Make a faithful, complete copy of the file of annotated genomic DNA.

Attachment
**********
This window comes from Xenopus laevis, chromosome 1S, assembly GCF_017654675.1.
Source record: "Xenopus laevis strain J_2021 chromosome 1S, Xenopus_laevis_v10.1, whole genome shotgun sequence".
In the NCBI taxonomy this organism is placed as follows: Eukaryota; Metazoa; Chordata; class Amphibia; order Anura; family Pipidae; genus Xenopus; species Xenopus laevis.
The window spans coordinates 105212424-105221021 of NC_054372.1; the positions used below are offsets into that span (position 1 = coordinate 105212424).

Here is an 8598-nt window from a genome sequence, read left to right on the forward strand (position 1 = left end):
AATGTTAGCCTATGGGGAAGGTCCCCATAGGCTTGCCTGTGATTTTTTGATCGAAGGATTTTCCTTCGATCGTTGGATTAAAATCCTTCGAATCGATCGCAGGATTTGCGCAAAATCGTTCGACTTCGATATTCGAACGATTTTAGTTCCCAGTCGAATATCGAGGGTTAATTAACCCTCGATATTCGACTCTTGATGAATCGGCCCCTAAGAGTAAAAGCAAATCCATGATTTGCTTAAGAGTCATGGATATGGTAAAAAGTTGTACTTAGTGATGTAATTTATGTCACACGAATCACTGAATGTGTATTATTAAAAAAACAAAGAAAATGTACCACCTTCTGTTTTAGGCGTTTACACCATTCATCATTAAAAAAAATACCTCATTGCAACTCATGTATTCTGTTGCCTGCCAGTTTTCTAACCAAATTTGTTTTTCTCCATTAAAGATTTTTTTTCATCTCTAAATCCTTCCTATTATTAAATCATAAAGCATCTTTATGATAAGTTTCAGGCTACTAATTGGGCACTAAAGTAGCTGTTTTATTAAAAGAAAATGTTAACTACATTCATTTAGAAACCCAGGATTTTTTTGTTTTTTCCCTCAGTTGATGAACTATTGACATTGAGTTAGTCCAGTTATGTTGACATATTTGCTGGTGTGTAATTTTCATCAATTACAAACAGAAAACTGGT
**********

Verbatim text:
This window comes from Xenopus laevis, chromosome 1S, assembly GCF_017654675.1.
Source record: "Xenopus laevis strain J_2021 chromosome 1S, Xenopus_laevis_v10.1, whole genome shotgun sequence".
In the NCBI taxonomy this organism is placed as follows: Eukaryota; Metazoa; Chordata; class Amphibia; order Anura; family Pipidae; genus Xenopus; species Xenopus laevis.
The window spans coordinates 105212424-105221021 of NC_054372.1; the positions used below are offsets into that span (position 1 = coordinate 105212424).

Here is an 8598-nt window from a genome sequence, read left to right on the forward strand (position 1 = left end):
AATGTTAGCCTATGGGGAAGGTCCCCATAGGCTTGCCTGTGATTTTTTGATCGAAGGATTTTCCTTCGATCGTTGGATTAAAATCCTTCGAATCGATCGCAGGATTTGCGCAAAATCGTTCGACTTCGATATTCGAACGATTTTAGTTCCCAGTCGAATATCGAGGGTTAATTAACCCTCGATATTCGACTCTTGATGAATCGGCCCCTAAGAGTAAAAGCAAATCCATGATTTGCTTAAGAGTCATGGATATGGTAAAAAGTTGTACTTAGTGATGTAATTTATGTCACACGAATCACTGAATGTGTATTATTAAAAAAACAAAGAAAATGTACCACCTTCTGTTTTAGGCGTTTACACCATTCATCATTAAAAAAAATACCTCATTGCAACTCATGTATTCTGTTGCCTGCCAGTTTTCTAACCAAATTTGTTTTTCTCCATTAAAGATTTTTTTTCATCTCTAAATCCTTCCTATTATTAAATCATAAAGCATCTTTATGATAAGTTTCAGGCTACTAATTGGGCACTAAAGTAGCTGTTTTATTAAAAGAAAATGTTAACTACATTCATTTAGAAACCCAGGATTTTTTTGTTTTTTCCCTCAGTTGATGAACTATTGACATTGAGTTAGTCCAGTTATGTTGACATATTTGCTGGTGTGTAATTTTCATCAATTACAAACAGAAAACTGGT